little explanation-operator () overload

This is a discussion on little explanation-operator () overload within the C++ Programming forums, part of the General Programming Boards category; Hello, can anybody explain me the difference between these two memory allocations: Code: #include <iostream> using namespace std; class Test ...

  1. #1
    Registered User Micko's Avatar
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    little explanation-operator () overload

    Hello,
    can anybody explain me the difference between these two memory allocations:
    Code:
    #include <iostream>
    using namespace std;
    
    class Test
    {
    	/*something here*/
    public:
    	void operator() ()
    	{
    		cout<< "Operator()";
    	}
    };
    
    int main()
    {
    	Test * pT = new Test;
    	Test * pT2 = new Test();
    }
    I thought that that there is no difference except in case where operator() is overloaded but it seems that isn't true.
    I need explanation about difference between Test and Test() in allocation.
    Thanks
    Gotta love the "please fix this for me, but I'm not going to tell you which functions we're allowed to use" posts.
    It's like teaching people to walk by first breaking their legs - muppet teachers! - Salem

  2. #2
    #define WORLD "sad place" LinuxCoder's Avatar
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    Code:
    Test * pT = new Test;
    Test * pT2 = new Test();
    I think they are the same thing, the overloaded operator() will be used with the variable itself, like:
    Code:
    Test b;
    Test* a = new Test();
    ...
    b();
    (*a)();
    I think the overloaded operator() will only work like that. I'm not sure of this though.
    Last edited by LinuxCoder; 04-11-2006 at 01:16 PM.

  3. #3
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    This should indicate what is happening:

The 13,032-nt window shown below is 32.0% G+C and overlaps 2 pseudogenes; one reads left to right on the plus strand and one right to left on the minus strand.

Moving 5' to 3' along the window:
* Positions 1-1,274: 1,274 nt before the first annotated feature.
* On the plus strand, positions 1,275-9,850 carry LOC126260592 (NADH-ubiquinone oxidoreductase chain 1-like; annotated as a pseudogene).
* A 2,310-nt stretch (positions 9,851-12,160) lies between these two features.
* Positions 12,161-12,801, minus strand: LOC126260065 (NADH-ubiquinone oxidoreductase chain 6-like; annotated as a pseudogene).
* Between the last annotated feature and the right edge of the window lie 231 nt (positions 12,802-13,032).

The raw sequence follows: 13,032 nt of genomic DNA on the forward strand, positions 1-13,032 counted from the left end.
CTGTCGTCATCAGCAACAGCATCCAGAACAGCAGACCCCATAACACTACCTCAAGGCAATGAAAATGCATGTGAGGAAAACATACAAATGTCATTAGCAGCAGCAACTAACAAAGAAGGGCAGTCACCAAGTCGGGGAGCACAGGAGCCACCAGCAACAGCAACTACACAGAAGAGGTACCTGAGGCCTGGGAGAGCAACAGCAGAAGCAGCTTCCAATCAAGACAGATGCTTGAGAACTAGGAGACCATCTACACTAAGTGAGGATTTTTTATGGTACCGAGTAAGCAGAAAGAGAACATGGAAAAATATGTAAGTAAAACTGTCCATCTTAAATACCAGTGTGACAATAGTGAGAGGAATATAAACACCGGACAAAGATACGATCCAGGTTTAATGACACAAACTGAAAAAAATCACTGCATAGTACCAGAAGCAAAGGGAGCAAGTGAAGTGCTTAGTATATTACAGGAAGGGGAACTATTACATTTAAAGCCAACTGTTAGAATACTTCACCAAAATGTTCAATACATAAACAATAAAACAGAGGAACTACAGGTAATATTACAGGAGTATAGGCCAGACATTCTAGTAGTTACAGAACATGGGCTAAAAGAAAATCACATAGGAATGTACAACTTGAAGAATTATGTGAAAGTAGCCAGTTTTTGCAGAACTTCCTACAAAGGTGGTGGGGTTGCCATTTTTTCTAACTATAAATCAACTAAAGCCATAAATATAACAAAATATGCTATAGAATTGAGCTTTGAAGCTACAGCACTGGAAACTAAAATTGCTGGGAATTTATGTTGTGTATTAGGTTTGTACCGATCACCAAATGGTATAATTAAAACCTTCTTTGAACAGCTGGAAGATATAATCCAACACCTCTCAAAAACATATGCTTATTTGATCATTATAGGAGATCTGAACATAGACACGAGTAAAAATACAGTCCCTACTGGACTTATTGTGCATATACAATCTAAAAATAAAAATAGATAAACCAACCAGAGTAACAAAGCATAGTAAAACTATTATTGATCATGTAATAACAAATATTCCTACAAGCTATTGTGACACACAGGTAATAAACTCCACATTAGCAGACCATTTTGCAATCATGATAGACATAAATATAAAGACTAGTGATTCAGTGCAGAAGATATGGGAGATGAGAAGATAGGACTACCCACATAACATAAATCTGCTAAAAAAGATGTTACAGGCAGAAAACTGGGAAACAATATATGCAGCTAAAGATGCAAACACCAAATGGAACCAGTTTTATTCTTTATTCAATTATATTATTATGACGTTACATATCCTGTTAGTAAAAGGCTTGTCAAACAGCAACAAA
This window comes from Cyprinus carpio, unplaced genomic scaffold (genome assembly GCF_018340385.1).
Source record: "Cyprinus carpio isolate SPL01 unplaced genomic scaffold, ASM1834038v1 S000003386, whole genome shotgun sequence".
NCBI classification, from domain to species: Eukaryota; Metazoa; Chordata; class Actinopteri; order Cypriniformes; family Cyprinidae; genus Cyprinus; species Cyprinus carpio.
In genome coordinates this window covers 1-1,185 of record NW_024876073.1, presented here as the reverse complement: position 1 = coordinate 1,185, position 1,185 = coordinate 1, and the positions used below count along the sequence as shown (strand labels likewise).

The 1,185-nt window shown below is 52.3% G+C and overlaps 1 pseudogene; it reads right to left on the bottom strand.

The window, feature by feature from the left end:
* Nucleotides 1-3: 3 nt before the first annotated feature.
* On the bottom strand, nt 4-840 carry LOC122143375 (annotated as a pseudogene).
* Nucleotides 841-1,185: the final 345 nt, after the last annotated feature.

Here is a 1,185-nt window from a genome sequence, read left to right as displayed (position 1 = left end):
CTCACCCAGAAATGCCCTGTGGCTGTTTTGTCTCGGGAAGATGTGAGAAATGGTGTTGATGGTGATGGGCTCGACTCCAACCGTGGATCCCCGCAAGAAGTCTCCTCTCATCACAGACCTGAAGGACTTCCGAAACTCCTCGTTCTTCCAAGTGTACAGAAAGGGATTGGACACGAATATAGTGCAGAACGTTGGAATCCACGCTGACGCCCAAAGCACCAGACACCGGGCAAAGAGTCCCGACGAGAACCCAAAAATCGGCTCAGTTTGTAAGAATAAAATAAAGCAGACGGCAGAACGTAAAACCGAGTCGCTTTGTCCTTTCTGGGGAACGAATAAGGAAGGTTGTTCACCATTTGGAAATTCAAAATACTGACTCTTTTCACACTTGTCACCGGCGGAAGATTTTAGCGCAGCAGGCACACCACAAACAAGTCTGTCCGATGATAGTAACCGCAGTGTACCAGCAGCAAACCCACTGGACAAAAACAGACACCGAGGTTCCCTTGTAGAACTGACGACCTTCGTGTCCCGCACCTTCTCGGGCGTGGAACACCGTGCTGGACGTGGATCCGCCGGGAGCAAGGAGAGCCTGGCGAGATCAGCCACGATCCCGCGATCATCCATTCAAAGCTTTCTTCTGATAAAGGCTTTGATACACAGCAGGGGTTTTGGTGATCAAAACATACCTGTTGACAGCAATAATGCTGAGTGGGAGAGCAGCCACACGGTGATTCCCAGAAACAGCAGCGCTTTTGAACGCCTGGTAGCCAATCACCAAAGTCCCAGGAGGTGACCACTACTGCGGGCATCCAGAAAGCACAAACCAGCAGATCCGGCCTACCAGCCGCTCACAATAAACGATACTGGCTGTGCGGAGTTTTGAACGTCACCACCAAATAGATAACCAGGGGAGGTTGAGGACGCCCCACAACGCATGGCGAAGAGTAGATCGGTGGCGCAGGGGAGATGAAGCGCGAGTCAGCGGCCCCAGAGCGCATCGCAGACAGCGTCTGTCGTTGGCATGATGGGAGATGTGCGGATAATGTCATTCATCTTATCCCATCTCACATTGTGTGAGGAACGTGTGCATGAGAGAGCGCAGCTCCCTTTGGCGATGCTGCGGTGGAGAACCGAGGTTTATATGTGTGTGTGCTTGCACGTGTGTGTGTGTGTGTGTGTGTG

Code:
    #include <iostream>
    using namespace std;
    
    class Test
    {
    	/*something here*/
    public:
    	
    	Test()
    	{
    		cout<<"default constructor called."<<endl;
    	}
    	void operator() ()
    	{
    		cout<< "Operator()";
    	}
    };
    
    int main()
    {
    	Test * pT = new Test;
    	Test * pT2 = new Test();
    
    	(*pT)();
    
    	delete pT;
    	delete pT2;
    	
    	return 0;
    }
    Last edited by 7stud; 04-11-2006 at 02:05 PM.

  4. #4
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    Note that there is a difference between these two:
    Code:
    Test T1;
    Test T2();

  5. #5
    Guest Sebastiani's Avatar
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    >> Note that there is a difference between these two:

    how so?
    Code:
    #include <cmath>
    #include <complex>
    bool euler_flip(bool value)
    {
        return std::pow
        (
            std::complex<float>(std::exp(1.0)), 
            std::complex<float>(0, 1) 
            * std::complex<float>(std::atan(1.0)
            *(1 << (value + 2)))
        ).real() < 0;
    }

  6. #6
    semi-colon generator ChaosEngine's Avatar
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    Quote Originally Posted by Sebastiani
    >> Note that there is a difference between these two:

    how so?
    becuase the second is a tricky b@$tard!

    Code:
    class X
    {};
    
    X anX; // constructs an object of type X, right?
    
    X anotherX(); // does the same, just explicitly calls the default constructor, correct?
    NOPE!

    what if I type
    Code:
    X getX(); // obviously a function declaration returning X
    // NOT A INSTANCE OF AN OBJECT!
    I didn't actually believe this until I tried it. Scott Meyers calls it "C++'s most vexing parse"

    BTW you can get around this, by requiring functions with no arguements to take void in your coding standard.
    e.g.
    Code:
    void DoStuff(void);
    I actually think there should be a compiler switch to require this, at least as a warning.
    "I saw a sign that said 'Drink Canada Dry', so I started"
    -- Brendan Behan

    Free Compiler: Visual C++ 2005 Express
    If you program in C++, you need Boost. You should also know how to use the Standard Library (STL). Want to make games? After reading this, I don't like WxWidgets anymore. Want to add some scripting to your App?

  7. #7
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    >> BTW you can get around this
    I'm not sure how the coding standard would help there, since you generally make that mistake attempting to create the variable (with the empty parentheses) rather than when trying to create a function.

    A compiler warning might be nice, though.

  8. #8
    semi-colon generator ChaosEngine's Avatar
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    Quote Originally Posted by Daved
    >> BTW you can get around this